AW Pink on Bible Interpretation, part 4

Analogy of Faith


All our interpretations must conform strictly to the Analogy of Faith. As John Owen observed, “Whilst we sincerely attend unto this rule, we are in no danger of sinfully corrupting the Word of God…” For example, when we learn that “God is a spirit” (John 4:24), incorporeal and invisible, that prevents us from misunderstanding those passages where eyes and ears, hands and feet are ascribed to Him; and when we are informed that with Him there is “no variableness, neither shadow of turning” (Jam. 1:17), we know that when He is said to “repent” He speaks after the manner of men. Likewise, when Psalm 19:11, and other verses make promise of the saints being rewarded for their gracious tempers and good works, other passages show that such recompense is not because of merit, but is bestowed by Divine grace.


No verse is to be explained in a manner which conflicts with what is taught, plainly and uniformly, in the Scriptures as a whole. This requires from the expositor not only a knowledge of the general sense of the Bible, but also that he takes the trouble to collect and compare all the passages which treat of or have a definite bearing upon the immediate point before him, so that he may obtain the full mind of the Spirit thereon. No doctrine is to be founded on a single passage, like the Mormons base on 1 Corinthians 15:29, their error of members of that cult being baptized for their ancestors; or as the papists appeal to James 5:14, 15, for their dogma of “extreme unction.” Care is to be taken that no important teaching is based alone on any type, figurative expression, or even parable; instead, they are to be used only in illustrating plain and literal passages.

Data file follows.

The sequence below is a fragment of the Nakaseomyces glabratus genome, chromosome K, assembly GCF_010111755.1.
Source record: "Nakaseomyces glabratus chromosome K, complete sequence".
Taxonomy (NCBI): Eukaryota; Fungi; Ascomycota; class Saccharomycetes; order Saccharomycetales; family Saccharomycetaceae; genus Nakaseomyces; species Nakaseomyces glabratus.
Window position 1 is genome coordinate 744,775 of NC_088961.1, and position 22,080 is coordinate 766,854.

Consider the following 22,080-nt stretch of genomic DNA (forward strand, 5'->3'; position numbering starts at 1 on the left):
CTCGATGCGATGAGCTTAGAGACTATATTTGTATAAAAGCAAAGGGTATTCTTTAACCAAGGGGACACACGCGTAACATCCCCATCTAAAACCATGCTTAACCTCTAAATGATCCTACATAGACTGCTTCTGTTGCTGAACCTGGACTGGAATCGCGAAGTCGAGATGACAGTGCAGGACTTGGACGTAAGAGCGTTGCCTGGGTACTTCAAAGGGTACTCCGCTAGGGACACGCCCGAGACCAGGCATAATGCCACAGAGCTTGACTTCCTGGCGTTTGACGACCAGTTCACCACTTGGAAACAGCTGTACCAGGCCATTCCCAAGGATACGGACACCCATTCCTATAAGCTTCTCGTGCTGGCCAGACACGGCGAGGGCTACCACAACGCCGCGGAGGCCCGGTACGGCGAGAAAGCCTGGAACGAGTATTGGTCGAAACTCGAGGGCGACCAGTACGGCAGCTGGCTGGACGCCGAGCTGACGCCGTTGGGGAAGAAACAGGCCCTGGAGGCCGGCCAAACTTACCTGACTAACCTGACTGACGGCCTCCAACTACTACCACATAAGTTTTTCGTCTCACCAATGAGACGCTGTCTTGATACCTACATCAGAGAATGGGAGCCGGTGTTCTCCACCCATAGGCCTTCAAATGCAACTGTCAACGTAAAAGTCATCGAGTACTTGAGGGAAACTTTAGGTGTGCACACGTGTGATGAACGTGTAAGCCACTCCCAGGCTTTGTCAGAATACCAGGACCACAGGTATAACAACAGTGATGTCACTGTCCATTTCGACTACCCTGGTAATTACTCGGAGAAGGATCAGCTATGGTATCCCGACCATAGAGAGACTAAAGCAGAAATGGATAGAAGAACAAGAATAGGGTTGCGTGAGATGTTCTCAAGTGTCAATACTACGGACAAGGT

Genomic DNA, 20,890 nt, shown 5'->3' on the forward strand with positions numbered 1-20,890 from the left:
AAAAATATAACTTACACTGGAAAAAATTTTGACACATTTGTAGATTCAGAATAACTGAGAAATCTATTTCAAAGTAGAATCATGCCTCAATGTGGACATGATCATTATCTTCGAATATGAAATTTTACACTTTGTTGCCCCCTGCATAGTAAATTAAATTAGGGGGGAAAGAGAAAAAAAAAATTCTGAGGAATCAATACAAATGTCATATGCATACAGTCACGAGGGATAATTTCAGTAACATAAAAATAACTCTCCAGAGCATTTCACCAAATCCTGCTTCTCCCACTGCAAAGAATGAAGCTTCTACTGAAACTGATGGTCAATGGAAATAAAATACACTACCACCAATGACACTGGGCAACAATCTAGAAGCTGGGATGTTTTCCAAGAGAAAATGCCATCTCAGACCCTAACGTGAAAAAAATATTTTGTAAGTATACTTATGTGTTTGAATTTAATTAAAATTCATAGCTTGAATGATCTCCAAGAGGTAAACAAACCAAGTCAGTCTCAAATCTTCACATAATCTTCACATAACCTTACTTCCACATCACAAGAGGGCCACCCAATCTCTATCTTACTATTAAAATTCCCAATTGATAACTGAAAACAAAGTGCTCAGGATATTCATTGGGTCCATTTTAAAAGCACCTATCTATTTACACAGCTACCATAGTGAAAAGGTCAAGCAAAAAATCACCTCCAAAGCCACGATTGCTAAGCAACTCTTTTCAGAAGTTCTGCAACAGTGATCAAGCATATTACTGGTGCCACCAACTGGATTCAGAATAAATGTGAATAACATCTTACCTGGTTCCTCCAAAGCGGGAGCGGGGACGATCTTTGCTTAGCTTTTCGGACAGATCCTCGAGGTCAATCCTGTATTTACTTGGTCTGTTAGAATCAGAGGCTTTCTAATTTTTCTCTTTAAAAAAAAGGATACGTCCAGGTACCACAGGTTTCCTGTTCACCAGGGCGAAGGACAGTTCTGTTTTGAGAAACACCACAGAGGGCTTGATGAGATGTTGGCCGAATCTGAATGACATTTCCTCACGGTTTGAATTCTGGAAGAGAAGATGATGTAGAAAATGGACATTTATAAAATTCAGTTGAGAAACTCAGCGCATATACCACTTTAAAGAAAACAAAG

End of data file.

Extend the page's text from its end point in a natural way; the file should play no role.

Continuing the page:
Let it, then, be settled in the mind of the expositor that no scripture is to be interpreted without regard to the relation in which it stands to other parts. Adherence to this fundamental rule will preserve from the wresting of many a verse. Thus, when we hear Christ saying, “My Father is greater than I” (John 14:28), attention to His previous declaration, “I and My Father are one” (John 10:31), will preclude any idea that He was, in His essential person, in any wise inferior; therefore the reference in John 14:28, must refer to His mediatorial office, wherein He was subservient to the Father’s will. “Must,” we say, for the Son is none other than “the mighty God” (Isa. 9:6), “the true God” (1 John 5:20). Again, such words as “be baptized, and wash away thy sins” (Acts 22:16) must not be understood in a way that conflicts with “the blood of Jesus Christ His Son cleanseth us from all sin” (1 John 1:7). “To reconcile all things unto Himself” (Col. 1:20) cannot teach universalism, or every passage affirming the eternal punishment of the lost would he contradicted.

Material drawn from:


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